The proposed Ombudsman system will also help to stave off government’s stifling regulatory moves and attack on free press.
Major media organisations in Nigeria have mapped out a strategy on how to implement a self-regulatory mechanism to check ethical and professional breaches by journalists.
The proposed Ombudsman system will also help to stave off government’s stifling regulatory moves and attack on the media.
The Newspaper Proprietors’ Association of Nigeria (NPAN) in conjunction with the Nigerian Guild of Editors (NGE), Nigeria Union of Journalists (NUJ), Broadcasting Organisations of Nigeria (BON), and the Guild of Corporate Online Publishers (GOCOP), made the recommendation after a roundtable on 14 November in Lagos.
In a communique issued on Friday, the organisations said the meeting was held in response to “the challenge of institutionalising self-regulatory mechanisms by the media for the media.”
The communique was signed by Kabiru Yusuf, President of NPAN; Mustapha Isah, President of NGE; Chris Isiguzo, President of NUJ, Maureen Chigbo, President GOCOP and Yemisi Bamghose, Executive Secretary, BON.
It expressed concerns over the government’s legislation to stifle “press freedom and media independence.”
In June 2021, the Nigerian government banned the use of Twitter after several failed efforts through parliament to regulate the social media space.
There also bills pending at the National Assembly aimed at helping the government to tighten its grip on the media and stifle press freedom and civic activities.
“The aim of the roundtable, supported by Daria Media and the MacArthur Foundation, was to obtain media stakeholders’ buy-in of the Ombudsman framework and the revised Code of Ethics of Journalists in Nigeria.”
The Nigeria Press Organisation (NPO) comprising the NPAN, NGE and NUJ, was tasked with the development of a framework that promotes “workable and trusted self-regulatory platform for the industry.”
It also noted that the revision of the Code of Ethics for Nigerian journalists was due to observations that the existing 1998 code is “outdated, not robust enough, (and) too general in nature.”
To ensure the ombudsman comes to fruition, the stakeholders warned against bureaucratic structures that might impede its efficient operation.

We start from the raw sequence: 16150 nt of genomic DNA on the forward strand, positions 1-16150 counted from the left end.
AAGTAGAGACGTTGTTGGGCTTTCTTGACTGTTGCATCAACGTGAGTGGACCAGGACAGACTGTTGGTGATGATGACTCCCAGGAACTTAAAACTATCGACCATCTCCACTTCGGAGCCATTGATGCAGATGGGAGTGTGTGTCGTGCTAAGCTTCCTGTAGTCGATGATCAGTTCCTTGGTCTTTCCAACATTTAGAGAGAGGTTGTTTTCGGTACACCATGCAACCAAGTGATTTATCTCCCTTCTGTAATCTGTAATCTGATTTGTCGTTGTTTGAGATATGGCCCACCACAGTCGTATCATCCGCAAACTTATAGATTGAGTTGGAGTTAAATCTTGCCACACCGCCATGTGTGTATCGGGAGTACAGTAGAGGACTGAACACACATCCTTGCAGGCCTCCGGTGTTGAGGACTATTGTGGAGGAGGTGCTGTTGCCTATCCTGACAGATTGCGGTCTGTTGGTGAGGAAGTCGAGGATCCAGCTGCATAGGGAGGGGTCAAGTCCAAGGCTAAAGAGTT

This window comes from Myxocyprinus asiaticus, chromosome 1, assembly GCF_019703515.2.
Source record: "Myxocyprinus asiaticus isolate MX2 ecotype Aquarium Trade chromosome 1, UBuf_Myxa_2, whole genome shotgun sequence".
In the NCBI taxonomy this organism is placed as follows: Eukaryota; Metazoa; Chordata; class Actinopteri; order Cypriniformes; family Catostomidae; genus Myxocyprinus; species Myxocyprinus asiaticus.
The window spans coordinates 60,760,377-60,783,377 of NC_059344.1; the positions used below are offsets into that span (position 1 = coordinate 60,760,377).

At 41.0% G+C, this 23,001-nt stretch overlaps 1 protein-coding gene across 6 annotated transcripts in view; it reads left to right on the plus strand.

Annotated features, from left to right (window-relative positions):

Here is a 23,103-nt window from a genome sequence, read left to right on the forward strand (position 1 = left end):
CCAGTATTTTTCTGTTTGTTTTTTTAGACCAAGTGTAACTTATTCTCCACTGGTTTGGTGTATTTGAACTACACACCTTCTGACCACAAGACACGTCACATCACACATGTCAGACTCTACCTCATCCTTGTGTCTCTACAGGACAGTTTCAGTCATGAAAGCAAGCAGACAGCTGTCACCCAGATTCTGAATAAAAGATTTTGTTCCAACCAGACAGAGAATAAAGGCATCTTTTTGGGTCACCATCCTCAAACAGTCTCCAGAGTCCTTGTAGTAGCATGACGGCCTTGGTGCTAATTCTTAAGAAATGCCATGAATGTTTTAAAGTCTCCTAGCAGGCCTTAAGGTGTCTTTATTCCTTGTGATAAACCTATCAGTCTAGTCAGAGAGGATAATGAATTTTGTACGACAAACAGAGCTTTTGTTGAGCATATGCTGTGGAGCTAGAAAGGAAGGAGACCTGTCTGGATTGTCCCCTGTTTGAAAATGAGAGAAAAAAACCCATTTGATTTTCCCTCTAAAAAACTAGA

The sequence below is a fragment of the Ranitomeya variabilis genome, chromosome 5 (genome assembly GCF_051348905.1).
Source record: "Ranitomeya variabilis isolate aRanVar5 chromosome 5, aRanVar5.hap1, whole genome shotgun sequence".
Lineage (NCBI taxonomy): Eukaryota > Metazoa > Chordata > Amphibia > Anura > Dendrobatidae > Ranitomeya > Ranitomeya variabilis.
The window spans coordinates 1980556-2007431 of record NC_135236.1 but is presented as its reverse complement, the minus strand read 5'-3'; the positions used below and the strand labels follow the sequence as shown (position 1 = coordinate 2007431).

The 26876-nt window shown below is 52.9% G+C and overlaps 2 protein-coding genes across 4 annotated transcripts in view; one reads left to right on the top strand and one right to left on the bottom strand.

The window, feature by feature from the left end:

It resolved that sanctions for violation of ethical codes would be determined by the ombudsman in line with the regulations.
Following widespread lack of regular remuneration of journalists in Nigeria, the stakeholders suggested “a bill of rights would be incorporated into the revised code to address concerns over some industry practices that have the tendency to undermine the welfare and safety of journalists.”
It added that the revised code would “protect investigative journalism by making the public interest exception to instances where undercover methods may be used to obtain information.”
“That the revised code shall distinguish between paid content and editorial content to preserve editorial integrity; and
“A new clause would be inserted to obligate journalists to promote the right of the people to know, freedom of the press and responsibility.”
The roundtable was well attended by eminent media-industry leaders including a former Ogun State governor and former editor, Olusegun Osoba. Mr Osoba, is also a Life Patron of NPAN,
The attendees also included, Sam Amuka-Pemu, Publisher of Vanguard Newspapers; LadMaiden
Alex- Ibru, Publisher of The Guardian; Ray Ekpu, FNGE, former President of NPAN//Council member; and Nduka Obaigbena, former president of NPAN/Life Patron and Publisher, ThisDay Newspapers /proprietor ARISE TV.
They also include Dennis Sami, NPAN Council member and Publisher of The Nigerian Pilot, Angela Emuwa, Chairman of Punch Newspapers, Lade Bonuola, former Managing Director of The Guardian, Ralph Akinfeleye, a professor at the University of Lagos; and Ted Iwere.
The Executive Secretary of the Nigeria Press Council,Francis Nwosu, delivered the goodwill message of the Minister of Information and Culture, Lai Mohammed.